Governance activists, in turn, investigate a company’s leadership structure and governance, whether it has a poor executive team, CEO, or board. They also become active when dissatisfied with the design of executive compensation or when they don’t see the link between executive pay and company performance. Poor governance in general, such as the appointment of directors that they believe lack sufficient independence, or the implementation of takeover defense mechanisms (such as dual-class shares or poison pills) are also among the factors that make a company vulnerable to governance activists’ attacks. In assessing their vulnerability companies should examine to what extent they abide by principles (and codices) of good governance, and if they don’t what kind of explanation they can reasonably provide for their noncompliance.
Finally, frequently neglected, yet no less important, is social activism. Because social activists often hold only few shares, companies tend to underestimate their impact. However, when their cause finds the ear of a broader audience, they can become a source of almost irreparable losses to company and director reputation. Social activism is commonly mistaken as geared towards pressuring companies solely to increase their social performance. In an investigation of social policy resolutions filed in the US companies over a period of two years, my colleagues and I found that social activists pursue a variety objectives beyond purely social that translate into different targeting strategies (see Figure 2). An important take-away from this research is that social activists differ in their readiness to compromise and engage in dialogue. Many social activists target companies not because of their poor social or financial performance but because certain targets due to their size and visibility are excellent amplifiers for social activists’ messages. Knowing this helps companies devise suitable communication strategies for social activists. A good starting point is to include social rating scores into the vulnerability assessment. A number of organizations, such as Risk Metrics, provide such scores. Companies can then use the movements in these scores as an early warning system and brace themselves with answers should activists come knocking on their doors.
A final step necessary in the vulnerability assessment is the weighting of factors that found their way to the list. Be it due to a different shareholder makeup, company size or visibility, or different industry or sector, the factors discussed above will not be equally important for all companies. Instead, directors should additionally assess each factor according to the impact it has commensurate with its potential to hurt the company’s financial and reputations capital. The factors can then be mapped in a vulnerability scorecard providing a quick insight into the vulnerability level at any given point in time (see figure 3). Needless to say, the vulnerability assessment should be periodically repeated. Movements of factors in the scorecard provide a convenient early-warning system.
On my last meeting with the aforementioned chairman he turned to me and said: “Dr. Sikavica, will we win this?” “I don’t know Mr. Chairman”, I replied, “You agree on the problems with the activist; now you need to find a way to communicate your solution more convincingly than he does.” After the vulnerability assessment, particularly in a situation gone awry,what is important is that the insights of all analysis are synthesized and utilized for formulating the right message, to the right audience in a language that shareholders understand. In the short run, this step is about a communication strategy targeted at key audiences via channels and media that they use and trust. In the long run, it is about knowing when to communicate actively and offensively and when to wait and listen. It is also about communicating consistently, internally and externally.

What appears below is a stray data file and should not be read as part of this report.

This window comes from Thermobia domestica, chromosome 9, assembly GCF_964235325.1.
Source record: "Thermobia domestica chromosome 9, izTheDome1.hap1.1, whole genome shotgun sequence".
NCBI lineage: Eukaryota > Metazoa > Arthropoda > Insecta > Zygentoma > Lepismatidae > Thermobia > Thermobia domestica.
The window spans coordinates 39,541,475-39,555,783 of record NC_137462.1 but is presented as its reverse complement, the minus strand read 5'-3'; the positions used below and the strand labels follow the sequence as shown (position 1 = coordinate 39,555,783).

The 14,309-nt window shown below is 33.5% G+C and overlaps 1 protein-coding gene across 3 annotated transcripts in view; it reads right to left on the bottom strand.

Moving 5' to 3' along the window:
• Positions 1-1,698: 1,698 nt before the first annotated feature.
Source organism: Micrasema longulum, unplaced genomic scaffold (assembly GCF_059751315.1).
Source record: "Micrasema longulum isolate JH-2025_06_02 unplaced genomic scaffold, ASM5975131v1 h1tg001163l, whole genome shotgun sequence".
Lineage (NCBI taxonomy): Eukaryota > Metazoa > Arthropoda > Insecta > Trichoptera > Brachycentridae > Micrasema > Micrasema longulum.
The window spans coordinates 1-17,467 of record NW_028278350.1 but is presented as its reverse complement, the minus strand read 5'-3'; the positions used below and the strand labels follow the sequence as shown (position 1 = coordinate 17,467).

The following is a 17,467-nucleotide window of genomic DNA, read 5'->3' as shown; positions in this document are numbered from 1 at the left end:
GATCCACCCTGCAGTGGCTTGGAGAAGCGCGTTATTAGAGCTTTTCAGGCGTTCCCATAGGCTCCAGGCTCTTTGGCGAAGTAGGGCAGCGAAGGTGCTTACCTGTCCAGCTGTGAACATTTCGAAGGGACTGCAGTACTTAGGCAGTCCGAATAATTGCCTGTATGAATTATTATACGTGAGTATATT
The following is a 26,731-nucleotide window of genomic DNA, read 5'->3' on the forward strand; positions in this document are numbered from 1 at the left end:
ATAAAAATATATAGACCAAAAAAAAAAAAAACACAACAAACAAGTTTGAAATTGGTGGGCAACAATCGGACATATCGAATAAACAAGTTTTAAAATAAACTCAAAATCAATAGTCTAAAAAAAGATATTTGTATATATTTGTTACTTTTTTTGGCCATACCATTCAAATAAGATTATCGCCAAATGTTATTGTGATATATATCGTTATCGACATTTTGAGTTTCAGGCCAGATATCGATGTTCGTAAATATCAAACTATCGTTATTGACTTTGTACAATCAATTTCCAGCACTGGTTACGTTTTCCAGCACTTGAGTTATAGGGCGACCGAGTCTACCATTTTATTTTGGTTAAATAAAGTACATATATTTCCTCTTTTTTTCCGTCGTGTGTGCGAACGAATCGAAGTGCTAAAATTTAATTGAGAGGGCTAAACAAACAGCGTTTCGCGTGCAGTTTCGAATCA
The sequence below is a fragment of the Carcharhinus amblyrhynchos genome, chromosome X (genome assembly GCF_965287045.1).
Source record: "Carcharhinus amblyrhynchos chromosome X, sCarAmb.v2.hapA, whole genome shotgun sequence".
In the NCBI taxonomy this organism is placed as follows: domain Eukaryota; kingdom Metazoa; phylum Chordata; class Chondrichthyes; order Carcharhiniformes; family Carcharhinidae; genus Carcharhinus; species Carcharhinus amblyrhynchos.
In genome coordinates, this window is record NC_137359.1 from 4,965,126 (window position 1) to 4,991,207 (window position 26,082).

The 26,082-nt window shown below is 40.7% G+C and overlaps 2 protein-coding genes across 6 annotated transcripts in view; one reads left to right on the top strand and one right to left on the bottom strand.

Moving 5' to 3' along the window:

When it comes to communication and managing their interface with stakeholders companies typically adopt a silo approach: They treat different types of stakeholders investors, customers, employees as if they were separate audiences. Yet shareholders are among all these audiences and shareholders roles may overlap. Some employees, for example, are also shareholders, and loyal ones at that! An institutional investor, say an SRI fund, may care strongly about the company’s reputation in terms of environmental and social factors; and a gadfly activist appearing at annual meetings may have a strong base of followers outside the organization. What is more, shareholders large and small, institutional and individual use digital information and communication channels that cut across corporate silos. Managing these constituencies separately is the wrong strategy for preventing that a campaign goes awry. This even more so as activist shareholders seek publicity to gain supporters particularly when they don’t obtain the ear of management.
This aim of the board should be, ultimately, to create the “happy shareholder” and to ensure loyalty and support not only by large blockholders and institutional investors but also by the grey mass of retail investors whose power becomes visible in situations where every voice counts. An innovative way to achieve this is to invest in digital channels that allow companies to reach out to their shareholders, to communicate with them on a regular basis and to be at the pulse of their sentiment. Sherpany, a Swiss-based startup, for example offers this kind of service. According to Tobias Häckermann, CEO of Sherpany, far from being a tool for agitation and mobilization, Sherpany’s goal is to turn shareholders into ambassadors by creating trust through clear and direct communication. Great boards have understood that shareholders are not just intruders who interfere with matters that are none of their business but that they can be allies who provide the company with financial resources, advice, and support. Strategic Shareholder Management is a framework that helps board achieve exactly this: establish of a constructive relationship and interest alignment with its current and prospective shareholders on an on-going and long-terms basis.
The original version of this article has been published in Ethical Boardroom.